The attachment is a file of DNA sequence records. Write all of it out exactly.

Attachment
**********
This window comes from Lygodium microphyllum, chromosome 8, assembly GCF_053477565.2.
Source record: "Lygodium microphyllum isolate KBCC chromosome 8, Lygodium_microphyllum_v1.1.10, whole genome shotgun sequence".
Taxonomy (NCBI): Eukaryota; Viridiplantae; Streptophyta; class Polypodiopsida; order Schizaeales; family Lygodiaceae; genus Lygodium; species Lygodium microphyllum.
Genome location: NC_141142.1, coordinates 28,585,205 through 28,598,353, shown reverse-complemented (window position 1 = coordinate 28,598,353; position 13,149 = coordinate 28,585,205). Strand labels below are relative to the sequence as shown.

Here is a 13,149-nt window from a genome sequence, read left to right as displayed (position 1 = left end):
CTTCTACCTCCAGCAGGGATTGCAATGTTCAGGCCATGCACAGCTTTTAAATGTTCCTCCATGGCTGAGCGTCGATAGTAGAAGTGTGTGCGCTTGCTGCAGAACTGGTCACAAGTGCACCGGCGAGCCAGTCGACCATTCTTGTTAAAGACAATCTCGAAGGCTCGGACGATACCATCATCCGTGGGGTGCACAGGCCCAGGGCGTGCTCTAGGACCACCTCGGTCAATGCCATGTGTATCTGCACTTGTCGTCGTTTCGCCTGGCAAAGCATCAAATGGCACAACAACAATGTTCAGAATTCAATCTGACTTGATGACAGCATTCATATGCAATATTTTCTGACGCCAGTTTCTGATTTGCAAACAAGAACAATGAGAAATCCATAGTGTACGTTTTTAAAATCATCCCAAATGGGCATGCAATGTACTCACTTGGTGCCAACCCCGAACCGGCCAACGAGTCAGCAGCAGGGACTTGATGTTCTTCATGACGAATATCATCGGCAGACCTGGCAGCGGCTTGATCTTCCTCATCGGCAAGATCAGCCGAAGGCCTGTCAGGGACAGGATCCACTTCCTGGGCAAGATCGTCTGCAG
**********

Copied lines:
This window comes from Lygodium microphyllum, chromosome 8, assembly GCF_053477565.2.
Source record: "Lygodium microphyllum isolate KBCC chromosome 8, Lygodium_microphyllum_v1.1.10, whole genome shotgun sequence".
Taxonomy (NCBI): Eukaryota; Viridiplantae; Streptophyta; class Polypodiopsida; order Schizaeales; family Lygodiaceae; genus Lygodium; species Lygodium microphyllum.
Genome location: NC_141142.1, coordinates 28,585,205 through 28,598,353, shown reverse-complemented (window position 1 = coordinate 28,598,353; position 13,149 = coordinate 28,585,205). Strand labels below are relative to the sequence as shown.

Here is a 13,149-nt window from a genome sequence, read left to right as displayed (position 1 = left end):
CTTCTACCTCCAGCAGGGATTGCAATGTTCAGGCCATGCACAGCTTTTAAATGTTCCTCCATGGCTGAGCGTCGATAGTAGAAGTGTGTGCGCTTGCTGCAGAACTGGTCACAAGTGCACCGGCGAGCCAGTCGACCATTCTTGTTAAAGACAATCTCGAAGGCTCGGACGATACCATCATCCGTGGGGTGCACAGGCCCAGGGCGTGCTCTAGGACCACCTCGGTCAATGCCATGTGTATCTGCACTTGTCGTCGTTTCGCCTGGCAAAGCATCAAATGGCACAACAACAATGTTCAGAATTCAATCTGACTTGATGACAGCATTCATATGCAATATTTTCTGACGCCAGTTTCTGATTTGCAAACAAGAACAATGAGAAATCCATAGTGTACGTTTTTAAAATCATCCCAAATGGGCATGCAATGTACTCACTTGGTGCCAACCCCGAACCGGCCAACGAGTCAGCAGCAGGGACTTGATGTTCTTCATGACGAATATCATCGGCAGACCTGGCAGCGGCTTGATCTTCCTCATCGGCAAGATCAGCCGAAGGCCTGTCAGGGACAGGATCCACTTCCTGGGCAAGATCGTCTGCAG